The territory claimed by the two entities outside the area they currently control is home to around 2.5 million people. A westward flow of displaced people is another possibility, although there was no immediate sign of a large-scale movement on Tuesday morning.
But the escalation of violence is taking a heavy toll. On Monday, just hours before Mr Putin was due to speak from Moscow, a dozen mortars exploded in the village of Vrubivka as terrified residents cowered in basements, capturing their horror on video.
“It’s the fourth or fifth entrant,” said Iryna Yarmolenko, 53, as explosions sounded overhead. “Oh, dear mother, what should I do? He is coming. A lot happens.
With a high-pitched whistle, an explosion and the sound of breaking glass, a mortar then struck near his building. Ms Yarmolenko, who was not injured, shared the recording with a Times reporter.
Outside, the poplar trees lining the nearby street have been decimated, an array of sheared branches, craters and shattered glass.
“What is there to describe? Shots, explosions, plaster falling from the ceiling, the smell of gunpowder,” said Kristina Makarenko, 24, who had also waited in a basement with her two sons, Timur, 7, and Antonio, 2 years old. has passed. They have cockroaches in their heads. They are idiots on both sides, here and there.
In the damp space, with a dirt floor, lit by a bare bulb, the boys were playing video games on their phones. “The ceiling collapsed and we ran to the basement,” Timur said of how his day started on Monday. “We ran and ran.”
The situation was no better on Tuesday. Shelling was fierce in the frontline town of Shchastya, where a coal-fired power plant was hit and burst into flames, sending clouds of smoke. Factory owner DTEK said employees were evacuated to a bomb shelter.
Without electricity, running water or heating, residents fetched water in plastic buckets from a well on the outskirts of town.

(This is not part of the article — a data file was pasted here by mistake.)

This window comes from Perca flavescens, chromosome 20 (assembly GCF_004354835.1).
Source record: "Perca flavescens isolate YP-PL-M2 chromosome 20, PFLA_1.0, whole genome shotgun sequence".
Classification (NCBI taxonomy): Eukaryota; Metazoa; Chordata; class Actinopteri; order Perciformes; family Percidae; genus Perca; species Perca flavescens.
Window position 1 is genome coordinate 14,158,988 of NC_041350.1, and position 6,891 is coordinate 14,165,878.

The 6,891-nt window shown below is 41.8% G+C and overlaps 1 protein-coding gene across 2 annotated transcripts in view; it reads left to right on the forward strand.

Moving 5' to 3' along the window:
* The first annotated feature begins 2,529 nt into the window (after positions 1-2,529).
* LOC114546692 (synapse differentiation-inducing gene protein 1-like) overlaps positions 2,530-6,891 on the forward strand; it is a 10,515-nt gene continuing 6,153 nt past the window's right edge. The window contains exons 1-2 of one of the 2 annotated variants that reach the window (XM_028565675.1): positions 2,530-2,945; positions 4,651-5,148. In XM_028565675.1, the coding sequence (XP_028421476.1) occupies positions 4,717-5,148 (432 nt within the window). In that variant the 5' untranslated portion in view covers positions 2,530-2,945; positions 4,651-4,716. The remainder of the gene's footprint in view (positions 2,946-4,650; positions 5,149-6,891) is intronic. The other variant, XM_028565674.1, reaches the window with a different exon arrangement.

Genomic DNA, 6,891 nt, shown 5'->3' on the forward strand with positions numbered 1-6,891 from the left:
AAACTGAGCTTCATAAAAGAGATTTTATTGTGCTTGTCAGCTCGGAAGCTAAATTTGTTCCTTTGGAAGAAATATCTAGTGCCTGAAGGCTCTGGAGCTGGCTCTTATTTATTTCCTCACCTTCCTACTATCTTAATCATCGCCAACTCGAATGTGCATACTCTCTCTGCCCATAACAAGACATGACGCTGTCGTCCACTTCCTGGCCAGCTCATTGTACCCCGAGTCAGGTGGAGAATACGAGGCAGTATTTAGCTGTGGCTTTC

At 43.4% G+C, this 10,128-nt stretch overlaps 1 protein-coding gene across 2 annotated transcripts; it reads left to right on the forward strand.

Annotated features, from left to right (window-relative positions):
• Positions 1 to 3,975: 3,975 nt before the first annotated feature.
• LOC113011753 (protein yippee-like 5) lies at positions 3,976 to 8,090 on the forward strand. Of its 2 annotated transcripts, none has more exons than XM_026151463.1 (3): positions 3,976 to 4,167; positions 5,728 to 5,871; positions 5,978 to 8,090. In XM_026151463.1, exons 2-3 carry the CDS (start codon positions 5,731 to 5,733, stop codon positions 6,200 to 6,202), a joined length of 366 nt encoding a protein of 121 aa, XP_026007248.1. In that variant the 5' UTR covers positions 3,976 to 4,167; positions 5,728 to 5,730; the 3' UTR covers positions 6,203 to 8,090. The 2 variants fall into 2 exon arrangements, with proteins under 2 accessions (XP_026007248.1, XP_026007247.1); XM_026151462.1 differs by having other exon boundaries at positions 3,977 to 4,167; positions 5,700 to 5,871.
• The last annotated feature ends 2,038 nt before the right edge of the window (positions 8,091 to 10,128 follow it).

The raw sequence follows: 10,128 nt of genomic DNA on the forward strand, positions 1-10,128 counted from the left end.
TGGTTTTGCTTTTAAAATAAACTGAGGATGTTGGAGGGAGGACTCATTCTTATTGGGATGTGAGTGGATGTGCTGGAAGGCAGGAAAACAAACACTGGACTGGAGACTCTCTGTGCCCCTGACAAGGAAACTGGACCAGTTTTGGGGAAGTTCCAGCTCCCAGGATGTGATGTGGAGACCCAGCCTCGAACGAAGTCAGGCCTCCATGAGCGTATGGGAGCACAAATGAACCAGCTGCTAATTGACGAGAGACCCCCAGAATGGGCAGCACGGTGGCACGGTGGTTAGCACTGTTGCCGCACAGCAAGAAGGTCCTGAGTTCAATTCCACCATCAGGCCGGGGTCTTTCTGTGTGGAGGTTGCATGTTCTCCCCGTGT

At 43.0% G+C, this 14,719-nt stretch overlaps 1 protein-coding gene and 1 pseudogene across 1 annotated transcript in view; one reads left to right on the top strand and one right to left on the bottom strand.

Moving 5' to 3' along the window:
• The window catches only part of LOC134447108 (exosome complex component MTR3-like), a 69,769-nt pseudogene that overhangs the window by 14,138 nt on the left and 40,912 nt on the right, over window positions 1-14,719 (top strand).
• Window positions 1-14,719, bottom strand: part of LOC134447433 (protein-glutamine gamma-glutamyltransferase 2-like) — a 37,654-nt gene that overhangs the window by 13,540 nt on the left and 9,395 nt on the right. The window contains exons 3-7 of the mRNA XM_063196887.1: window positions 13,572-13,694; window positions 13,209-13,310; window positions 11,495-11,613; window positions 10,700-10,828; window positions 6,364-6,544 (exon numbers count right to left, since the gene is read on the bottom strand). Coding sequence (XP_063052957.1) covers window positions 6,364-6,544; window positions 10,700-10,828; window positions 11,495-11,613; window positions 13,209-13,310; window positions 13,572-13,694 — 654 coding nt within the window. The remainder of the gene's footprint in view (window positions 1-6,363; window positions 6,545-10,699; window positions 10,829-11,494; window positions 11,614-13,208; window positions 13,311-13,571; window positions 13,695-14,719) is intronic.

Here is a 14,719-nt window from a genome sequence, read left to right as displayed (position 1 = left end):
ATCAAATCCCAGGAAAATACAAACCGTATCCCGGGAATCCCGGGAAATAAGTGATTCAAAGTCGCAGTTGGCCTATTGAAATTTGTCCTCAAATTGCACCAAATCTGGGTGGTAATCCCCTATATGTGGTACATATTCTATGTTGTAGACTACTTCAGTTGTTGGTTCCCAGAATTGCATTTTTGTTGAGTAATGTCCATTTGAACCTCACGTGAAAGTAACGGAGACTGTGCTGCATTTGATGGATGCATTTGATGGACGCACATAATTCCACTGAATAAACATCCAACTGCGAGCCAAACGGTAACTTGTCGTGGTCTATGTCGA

“Who could say that isn’t scary?” said Valentina Tsaruk, a 55-year-old pensioner, pulling a bucket of water from the well. “Look at all these negotiations with the Europeans. It did nothing. I think they just abandoned us. That’s what I think.”
She said she didn’t want to live in the Luhansk People’s Republic, but said the explosions and gunshots that rang out every minute or so on the outskirts of the city were a sign she might if soon.
“You live without knowing what will happen tomorrow, or in 10 minutes,” she said.
For Ms Gudyatskaya, standing on the train platform on Tuesday morning, it was no longer a question of where she should run with her daughter – far, west. She directly blamed Mr. Putin for his predicament. “If they had another leader, they wouldn’t do this,” she said of the Russians. “The Russian people are fine.”
His daughter Svetlana, who wore a backpack with rainbow-colored suspenders and said she wanted to be either a car mechanic or a nurse, said she wasn’t as worried than his mother.
“It’s okay,” she said as she boarded the train. “Our guys are going to win. We will defeat Russia and Russia will crumble.
Victoria shook her head. “Faith is always good, Sveta,” she said. “But I’m worried.”
An earlier version of an image caption with this article misidentified the scene. The photo showed residents of the village of Vrubivka registering for help, not people waiting for a train in Severodonetsk.